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MVP Health Plan, Inc. v. Cotiviti, Inc.

United States District Court for the Northern District of New York

November 1, 2019, Decided; November 1, 2019, Filed

1:18-CV-677 (FJS/CFH)

Opinion

MEMORANDUM-DECISION AND ORDER

I. INTRODUCTION

MVP Health Plan ("Plaintiff") brings this action against Cotiviti (formerly known as Verscend Technologies) ("Defendant") seeking compensatory damages, punitive damages, declaratory relief, and attorney's fees. See generally Dkt. No. 24, Amended Complaint. Defendant has moved (1) to dismiss all claims in Plaintiff's complaint against it pursuant to Rules 12(b)(6) and 9(b), (2) for declaratory judgment pursuant to Rule 57, and (3) to strike claims for damages and fees and demand for a jury trial pursuant to Rules 12 and 39 of the Federal Rules of Civil Procedure. See generally Dkt. No. 26.

II. BACKGROUND

Plaintiff is a regional health plan that offers [*2]  Medicare Advantage plans to its enrollees. Instead of receiving a fee from the Centers for Medicare and Medicaid Services ("CMS") for each service an enrollee receives, the Medicare Advantage plans receive a monthly fee per enrollee, known as a "capitation payment." The amount of the capitation payment that a Medicare Advantage plan receives varies for each enrollee. There is a base fee amount for an enrollee and then an additional fee based on the "risk adjustment processing system" ("RAPS"), which accounts for the financial risk an enrollee presents. Medicare Advantage plans also use RAPS data in preparing bids for submission in an annual competitive bidding process in which CMS determines the amount it will pay on each plan.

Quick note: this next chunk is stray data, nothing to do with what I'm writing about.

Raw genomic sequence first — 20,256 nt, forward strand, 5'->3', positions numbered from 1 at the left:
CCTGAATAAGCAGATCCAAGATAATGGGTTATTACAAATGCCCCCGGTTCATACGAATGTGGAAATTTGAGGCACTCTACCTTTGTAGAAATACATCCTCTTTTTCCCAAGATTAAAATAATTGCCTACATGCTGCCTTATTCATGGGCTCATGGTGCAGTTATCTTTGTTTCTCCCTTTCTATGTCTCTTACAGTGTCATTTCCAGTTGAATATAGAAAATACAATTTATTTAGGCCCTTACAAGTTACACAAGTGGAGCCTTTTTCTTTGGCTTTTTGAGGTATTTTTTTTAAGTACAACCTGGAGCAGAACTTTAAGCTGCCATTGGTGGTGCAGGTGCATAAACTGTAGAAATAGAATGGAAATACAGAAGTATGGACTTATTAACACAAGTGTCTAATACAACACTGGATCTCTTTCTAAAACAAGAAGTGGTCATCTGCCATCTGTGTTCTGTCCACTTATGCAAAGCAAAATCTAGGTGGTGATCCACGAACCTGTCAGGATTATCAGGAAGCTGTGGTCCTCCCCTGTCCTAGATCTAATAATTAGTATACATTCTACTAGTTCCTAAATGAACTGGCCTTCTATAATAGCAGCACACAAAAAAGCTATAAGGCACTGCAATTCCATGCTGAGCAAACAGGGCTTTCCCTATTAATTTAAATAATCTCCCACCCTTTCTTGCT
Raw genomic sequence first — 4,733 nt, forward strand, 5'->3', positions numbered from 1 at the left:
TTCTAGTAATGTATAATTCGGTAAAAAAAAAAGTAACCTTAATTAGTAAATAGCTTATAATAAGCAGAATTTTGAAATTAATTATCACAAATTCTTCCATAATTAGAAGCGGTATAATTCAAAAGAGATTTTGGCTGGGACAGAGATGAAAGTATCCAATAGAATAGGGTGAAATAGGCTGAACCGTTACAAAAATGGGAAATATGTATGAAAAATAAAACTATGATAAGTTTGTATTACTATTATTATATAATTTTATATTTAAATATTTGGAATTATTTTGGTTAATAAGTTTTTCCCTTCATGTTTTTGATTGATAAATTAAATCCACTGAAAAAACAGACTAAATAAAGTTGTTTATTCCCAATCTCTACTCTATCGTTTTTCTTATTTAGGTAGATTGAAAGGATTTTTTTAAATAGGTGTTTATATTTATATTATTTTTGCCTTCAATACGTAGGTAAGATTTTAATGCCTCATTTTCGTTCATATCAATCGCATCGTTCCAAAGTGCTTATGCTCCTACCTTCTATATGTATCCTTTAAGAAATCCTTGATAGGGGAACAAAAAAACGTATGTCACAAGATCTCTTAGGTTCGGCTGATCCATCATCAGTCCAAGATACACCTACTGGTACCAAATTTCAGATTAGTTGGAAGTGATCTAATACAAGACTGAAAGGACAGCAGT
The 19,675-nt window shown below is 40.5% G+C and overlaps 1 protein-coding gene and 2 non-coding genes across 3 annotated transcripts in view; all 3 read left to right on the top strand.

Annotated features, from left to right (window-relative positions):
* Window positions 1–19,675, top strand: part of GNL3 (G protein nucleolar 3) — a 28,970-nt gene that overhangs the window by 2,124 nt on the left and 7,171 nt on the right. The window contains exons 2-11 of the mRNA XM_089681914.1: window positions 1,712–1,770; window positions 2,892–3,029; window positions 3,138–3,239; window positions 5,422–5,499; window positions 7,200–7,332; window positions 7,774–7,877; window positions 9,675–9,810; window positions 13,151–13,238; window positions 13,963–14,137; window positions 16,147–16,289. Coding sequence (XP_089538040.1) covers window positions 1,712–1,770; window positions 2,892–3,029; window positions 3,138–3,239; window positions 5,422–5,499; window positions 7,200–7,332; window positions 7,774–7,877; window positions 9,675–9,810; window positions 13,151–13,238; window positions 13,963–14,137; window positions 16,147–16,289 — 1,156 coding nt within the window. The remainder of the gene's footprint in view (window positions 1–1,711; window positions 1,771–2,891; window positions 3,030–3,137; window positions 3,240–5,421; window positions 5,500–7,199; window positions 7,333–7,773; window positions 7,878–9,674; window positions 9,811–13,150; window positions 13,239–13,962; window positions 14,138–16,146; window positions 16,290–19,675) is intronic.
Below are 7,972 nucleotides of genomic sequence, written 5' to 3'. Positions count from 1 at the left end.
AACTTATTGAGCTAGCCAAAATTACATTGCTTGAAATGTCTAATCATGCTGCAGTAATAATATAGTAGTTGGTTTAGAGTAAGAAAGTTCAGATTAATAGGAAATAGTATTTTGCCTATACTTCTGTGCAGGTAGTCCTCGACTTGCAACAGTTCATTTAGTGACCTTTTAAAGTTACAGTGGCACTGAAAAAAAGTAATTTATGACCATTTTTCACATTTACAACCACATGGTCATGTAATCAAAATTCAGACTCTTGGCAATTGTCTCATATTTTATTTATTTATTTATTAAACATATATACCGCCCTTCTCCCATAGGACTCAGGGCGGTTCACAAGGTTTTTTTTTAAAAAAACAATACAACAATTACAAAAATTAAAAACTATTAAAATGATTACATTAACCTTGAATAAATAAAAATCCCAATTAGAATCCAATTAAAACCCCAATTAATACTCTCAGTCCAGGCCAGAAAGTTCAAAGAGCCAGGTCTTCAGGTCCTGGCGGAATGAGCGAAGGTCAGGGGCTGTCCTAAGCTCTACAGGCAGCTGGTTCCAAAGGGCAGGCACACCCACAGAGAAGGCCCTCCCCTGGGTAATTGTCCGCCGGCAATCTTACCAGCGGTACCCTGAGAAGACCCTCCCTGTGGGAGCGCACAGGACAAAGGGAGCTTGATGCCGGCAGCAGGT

CMS has specific requirements about how Medicare Advantage plans must submit enrollees' diagnosis and treatment data, and which information they can and cannot submit as part of the RAPS data. On December 1, 2008, Plaintiff and Defendant (operating under a different name) entered into a Master Service Agreement ("the 2008 Contract") whereby Defendant agreed to filter Plaintiff's data, convert it into a format that CMS would accept, and submit the data to CMS [*3]  on Plaintiff's behalf. Plaintiff agreed to pay fees in exchange for the services rendered pursuant to the agreement and to assist Defendant in performing its responsibilities by providing Defendant with data and access to certain CMS systems. The parties extended the 2008 Contract by amendment in 2009 and again in 2011.

Plaintiff alleges that Defendant materially breached the 2008 Contract and then concealed the breaches from Plaintiff. According to Plaintiff, Defendant's filtering logic was fundamentally flawed; and Defendant submitted RAPS data to CMS that should have been omitted, while failing to submit data that should have been included, based on CMS's criteria. Because of these errors, Plaintiff alleges that it was deprived of additional payments CMS owed it for coverage it was providing to its enrollees. Plaintiff also alleges that, because of the flawed filtering logic, its annual bid submissions to CMS were incorrect.

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2019 U.S. Dist. LEXIS 190440 *; 2019 WL 5684410

MVP HEALTH PLAN, INC., Plaintiff, v. COTIVITI, INC., Defendant.

CORE TERMS

fraudulent, inducement, filtering, enrollee, flawed, misrepresentation